Nutritional imbalances imposed from caloric restriction, overhydration, excessive supplemental calcium or inositol, dietary oxalates or phytates from dark green leafy vegetables or whole cereal grains, and lack of hypoxic interval training are factors which may inhibit the optimal natural production of Erythropoietin [EPO]. Manipulating diet, hydration, supplements, exercise intensity, and rest in order to maximize EPO for optimal hematocrit and oxygen carrying capacity is not without risk when HCT is above 48%. Why limit hematocrit to 48%? When hematocrit levels exceed 48%, risk of insulin resistance syndrome and stroke exponentially increase. Men with hematocrits of 48 percent or higher have an fourfold-increased rate of non-insulin-dependent-diabetes mellitus, according to a study from Royal Free Hospital School of Medicine in London. They followed over 7,000 middle-aged men for more than 12 years, and discovered that the risk of diabetes increases as the hematocrit increases. [10] The upper recommended levels for a female is 45%.

Nutritional interventions and exercise balance are key to provoking optimal, not excessive levels of EPO. Nutritional and training interventions for resolving low EPO levels need to be periodically monitored to determine progress toward normal reference ranges of no higher than 48% in men, 45% in women. Regular physician-diagnostic blood labs are well advised to confirm if such strategies are appropriate for resolving deficiencies and/or preventing performance inhibition.



[1]-CLINICAL PHARMACOLOGY OF PROCRIT from the World Wide Web, cited 2-14-2002 @: http://www.procrit.com/profonly/nephrology/what_is_procrit/clinical_pharmacology.html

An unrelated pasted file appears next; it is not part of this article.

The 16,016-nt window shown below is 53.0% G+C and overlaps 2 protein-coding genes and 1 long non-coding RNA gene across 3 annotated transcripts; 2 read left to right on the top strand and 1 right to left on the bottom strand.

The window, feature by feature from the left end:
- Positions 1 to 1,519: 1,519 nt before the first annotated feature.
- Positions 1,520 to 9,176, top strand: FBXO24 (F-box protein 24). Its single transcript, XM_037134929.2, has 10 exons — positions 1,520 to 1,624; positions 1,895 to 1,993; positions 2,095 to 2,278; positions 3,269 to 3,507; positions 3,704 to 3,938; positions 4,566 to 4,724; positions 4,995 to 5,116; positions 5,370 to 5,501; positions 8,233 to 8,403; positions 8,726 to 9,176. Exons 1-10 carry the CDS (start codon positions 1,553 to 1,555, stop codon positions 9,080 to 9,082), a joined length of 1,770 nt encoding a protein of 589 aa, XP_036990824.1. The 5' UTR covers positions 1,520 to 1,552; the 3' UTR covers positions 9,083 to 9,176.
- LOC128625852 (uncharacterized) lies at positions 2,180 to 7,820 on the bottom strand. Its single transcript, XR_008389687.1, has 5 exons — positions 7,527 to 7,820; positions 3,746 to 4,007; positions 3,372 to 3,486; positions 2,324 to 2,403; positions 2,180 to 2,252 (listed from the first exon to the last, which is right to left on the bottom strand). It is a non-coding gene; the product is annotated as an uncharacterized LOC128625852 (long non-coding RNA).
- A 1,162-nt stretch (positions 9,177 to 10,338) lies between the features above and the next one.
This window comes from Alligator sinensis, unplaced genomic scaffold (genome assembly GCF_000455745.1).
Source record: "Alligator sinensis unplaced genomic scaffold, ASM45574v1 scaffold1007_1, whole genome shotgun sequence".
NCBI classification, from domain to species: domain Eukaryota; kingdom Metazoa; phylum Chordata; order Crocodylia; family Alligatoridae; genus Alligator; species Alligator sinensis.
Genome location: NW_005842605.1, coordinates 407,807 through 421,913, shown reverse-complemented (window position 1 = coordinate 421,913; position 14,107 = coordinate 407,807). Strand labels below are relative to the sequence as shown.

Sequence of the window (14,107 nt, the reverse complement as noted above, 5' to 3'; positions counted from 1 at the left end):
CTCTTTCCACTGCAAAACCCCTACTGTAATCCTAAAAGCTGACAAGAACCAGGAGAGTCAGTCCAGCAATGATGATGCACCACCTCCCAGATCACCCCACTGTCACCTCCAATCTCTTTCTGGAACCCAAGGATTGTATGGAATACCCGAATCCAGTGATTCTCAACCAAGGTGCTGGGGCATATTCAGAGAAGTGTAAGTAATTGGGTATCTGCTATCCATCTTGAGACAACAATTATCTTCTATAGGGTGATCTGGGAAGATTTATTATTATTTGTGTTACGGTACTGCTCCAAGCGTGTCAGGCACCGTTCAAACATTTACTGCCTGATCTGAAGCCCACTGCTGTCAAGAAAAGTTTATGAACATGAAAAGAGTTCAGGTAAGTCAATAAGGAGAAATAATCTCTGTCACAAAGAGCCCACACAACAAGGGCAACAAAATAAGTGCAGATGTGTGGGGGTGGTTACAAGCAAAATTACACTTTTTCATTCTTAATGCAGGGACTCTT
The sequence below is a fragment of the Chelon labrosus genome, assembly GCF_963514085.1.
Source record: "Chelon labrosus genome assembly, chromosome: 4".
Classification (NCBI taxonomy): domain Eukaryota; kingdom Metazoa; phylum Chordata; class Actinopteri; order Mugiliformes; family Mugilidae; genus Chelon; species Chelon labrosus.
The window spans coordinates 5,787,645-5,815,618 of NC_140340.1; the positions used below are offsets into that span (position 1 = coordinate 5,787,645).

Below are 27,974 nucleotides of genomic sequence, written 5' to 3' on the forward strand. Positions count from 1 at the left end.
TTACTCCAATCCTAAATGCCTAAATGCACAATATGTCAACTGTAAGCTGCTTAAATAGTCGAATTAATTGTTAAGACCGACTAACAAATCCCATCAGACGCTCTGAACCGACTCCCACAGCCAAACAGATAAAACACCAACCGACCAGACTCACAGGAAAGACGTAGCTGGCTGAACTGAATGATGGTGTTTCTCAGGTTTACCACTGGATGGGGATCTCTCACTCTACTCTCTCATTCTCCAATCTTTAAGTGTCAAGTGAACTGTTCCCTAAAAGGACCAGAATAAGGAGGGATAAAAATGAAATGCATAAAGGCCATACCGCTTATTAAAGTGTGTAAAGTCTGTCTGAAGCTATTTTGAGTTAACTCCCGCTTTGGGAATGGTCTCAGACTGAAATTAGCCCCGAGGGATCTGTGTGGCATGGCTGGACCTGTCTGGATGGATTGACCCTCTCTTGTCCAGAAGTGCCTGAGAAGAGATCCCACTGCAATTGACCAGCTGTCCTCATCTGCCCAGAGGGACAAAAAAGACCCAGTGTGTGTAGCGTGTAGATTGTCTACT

[2]-Fisher JW. Pharmacologic modulation of erythropoietin production. Annu Rev Pharmacol Toxicol. 1988;28:101-22.

[3]-Roberts D, Smith DJ, Donnelly S, Simard S., Plasma-volume contraction and exercise-induced hypoxaemia modulate erythropoietin production in healthy humans. Clin Sci (Lond). 2000 Jan;98(1):39-45.

[4]-Roberts D, Smith DJ. Erythropoietin concentration and arterial haemoglobin saturation with supramaximal exercise. J Sports Sci. 1999 Jun;17(6):485-93.

Barrio Rendo ME. Related Articles

[5]-Depressed response of the erythropoietin-responsive splenic cell population to erythropoietin in acutely protein restricted mice. In Vivo. 1995 Jan-Feb;9(1):71-3.

[6]-Jelkmann W, Kurtz A, Bauer C., Effects of fasting on the hypoxia-induced erythropoietin production in rats. Pflugers Arch. 1983 Feb;396(2):174-5.

[7]-Caro J, Silver R, Erslev AJ, Miller OP, Birgegard G., Erythropoietin production in fasted rats. Effects of thyroid hormones and glucose supplementation. J Lab Clin Med. 1981 Dec;98(6):860-8.

[8]-Foley JE, Gross DM, Nelson PK, Fisher JW. The effects of arachidonic acid on erythropoietin production in exhypoxic polycythemic mice and the isolated perfused canine kidney. J Pharmacol Exp Ther. 1978 Nov;207(2):402-9.

[9]-As with any supplement, always confirm with your physician as to the appropriate level and selection prior to use.

[10]-Diabetes 45:576-579, 1997.

*Dr. Bill Misner Ph.D. is the Director of Research & Product Development for E-CAPS INC. & HAMMER NUTRITION LTD. 1-800-336-1977 E-Mail: askdrbill@e-caps.com